TVNZ ondemand and due to be launched later this month. It will have a mix of free (ad supported) and premium content; the latter may only be viewed for 7 days, after which the user's rights to it expires.Today I was invited to TVNZ's headquarters in Auckland, along with several other local bloggers, to check out their new web-based television on demand service - called
Even though Read/WriteWeb has a global focus, it's worthwhile talking a little about how a national state-owned television network is adjusting to the IPTV revolution. Remember that earlier this week Josh Catone wrote a fantastic article for Read/WriteWeb entitled Internet Killed The Television Star: Reviews of Joost, Babelgum, Zattoo, and More. I mentioned this post to the TVNZ honchos, but actually they are well aware of what is happening in the IPTV world - and indeed they're already talking to Joost and others, to try and make deals for their content. The local NZ market is their first priority, but over time they will market their TV programs to worldwide IPTV services such as Joost.
I was most struck by one thing TVNZ said in our meeting (which btw we were told was public and bloggable). Part of its digital strategy involves TVNZ promoting and positioning its website, including the on demand service, as their third channel. To put this in perspective, TVNZ has two major TV channels (networks in US parlance) - imaginatively called TV1 and TV2. Being national TV channels/networks, TV1 and TV2 are the prime assets of TVNZ. So to raise the website, tvnz.co.nz, up to the same level as their TV channels... well that is great for the Web and goes to show that IPTV is seen as a critical component of television networks going forward.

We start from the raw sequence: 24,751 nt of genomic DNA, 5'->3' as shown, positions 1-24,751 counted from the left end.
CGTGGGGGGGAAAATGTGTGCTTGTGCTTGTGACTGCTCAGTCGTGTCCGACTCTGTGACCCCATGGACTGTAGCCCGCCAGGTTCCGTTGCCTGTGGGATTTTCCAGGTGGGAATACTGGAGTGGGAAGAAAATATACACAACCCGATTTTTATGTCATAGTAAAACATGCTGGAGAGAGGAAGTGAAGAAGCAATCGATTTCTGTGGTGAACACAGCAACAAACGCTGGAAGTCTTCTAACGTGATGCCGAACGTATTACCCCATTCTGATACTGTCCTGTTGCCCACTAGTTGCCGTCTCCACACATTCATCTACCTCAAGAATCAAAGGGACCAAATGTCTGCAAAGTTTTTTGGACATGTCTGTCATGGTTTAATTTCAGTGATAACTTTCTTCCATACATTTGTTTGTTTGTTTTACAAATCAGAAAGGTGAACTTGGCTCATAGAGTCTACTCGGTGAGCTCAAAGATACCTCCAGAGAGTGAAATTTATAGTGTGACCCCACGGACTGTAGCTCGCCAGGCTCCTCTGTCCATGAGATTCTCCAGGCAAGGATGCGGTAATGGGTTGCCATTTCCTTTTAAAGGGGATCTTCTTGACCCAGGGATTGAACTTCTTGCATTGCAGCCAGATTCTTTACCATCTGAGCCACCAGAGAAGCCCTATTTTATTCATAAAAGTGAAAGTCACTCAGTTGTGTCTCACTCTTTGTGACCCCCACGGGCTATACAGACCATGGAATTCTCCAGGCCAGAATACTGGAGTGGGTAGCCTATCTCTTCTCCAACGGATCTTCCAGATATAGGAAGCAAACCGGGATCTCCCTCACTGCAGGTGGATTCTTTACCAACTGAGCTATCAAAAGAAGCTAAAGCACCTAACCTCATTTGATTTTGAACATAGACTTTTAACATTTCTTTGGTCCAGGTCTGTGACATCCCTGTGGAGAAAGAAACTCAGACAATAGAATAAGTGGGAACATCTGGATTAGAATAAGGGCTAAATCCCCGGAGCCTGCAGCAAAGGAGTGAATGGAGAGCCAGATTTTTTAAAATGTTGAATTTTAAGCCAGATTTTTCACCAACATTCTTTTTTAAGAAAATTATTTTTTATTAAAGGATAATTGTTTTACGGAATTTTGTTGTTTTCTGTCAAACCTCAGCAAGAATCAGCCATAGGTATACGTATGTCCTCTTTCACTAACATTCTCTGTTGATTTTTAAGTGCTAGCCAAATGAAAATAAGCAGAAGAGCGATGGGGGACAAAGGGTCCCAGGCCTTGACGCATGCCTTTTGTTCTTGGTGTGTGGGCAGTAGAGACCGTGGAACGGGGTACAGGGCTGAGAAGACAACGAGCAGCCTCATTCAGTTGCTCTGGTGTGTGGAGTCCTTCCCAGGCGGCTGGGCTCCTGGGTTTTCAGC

And just to bring this back to a global perspective, TVNZ's strategy and zeal for IPTV is fairly similar to the BBC's - which has also invested a lot into Internet TV solutions. Although TVNZ isn't anywhere as well funded as the BBC, the two are both supported by their respective taxpayers. Also like BBC, and Google/YouTube for that matter, copyright is a major issue for TVNZ and something they need to figure out.
So TVNZ's website will, in time, become "the third channel". That's like NBC in America saying that their website will become equal in status to their television network! As well as some existing TV content, TVNZ plans to have unique content on their website (including extended footage, behind the scenes, also new programs either acquired or made for the web -- in fact I pointed out Revision3's latest music show as a good example of unique made-for-Web TV). Also they will of course utilize a range of platforms - gaming machines, mobile, browsers, etc. Their ultimate goal is to be the destination for online video content in NZ.
If you want to check out a sneak peak of TVNZ ondemand, this week a 14-year old boy discovered the "secret" URL for the service and posted a detailed review onto Throng - a local "TV watching community" run by Regan and Rachel Cunliffe (both of whom I met today for the first time). The screenshot and logo in this post are courtesy of that review, because TVNZ ondemand is back behind closed doors for now.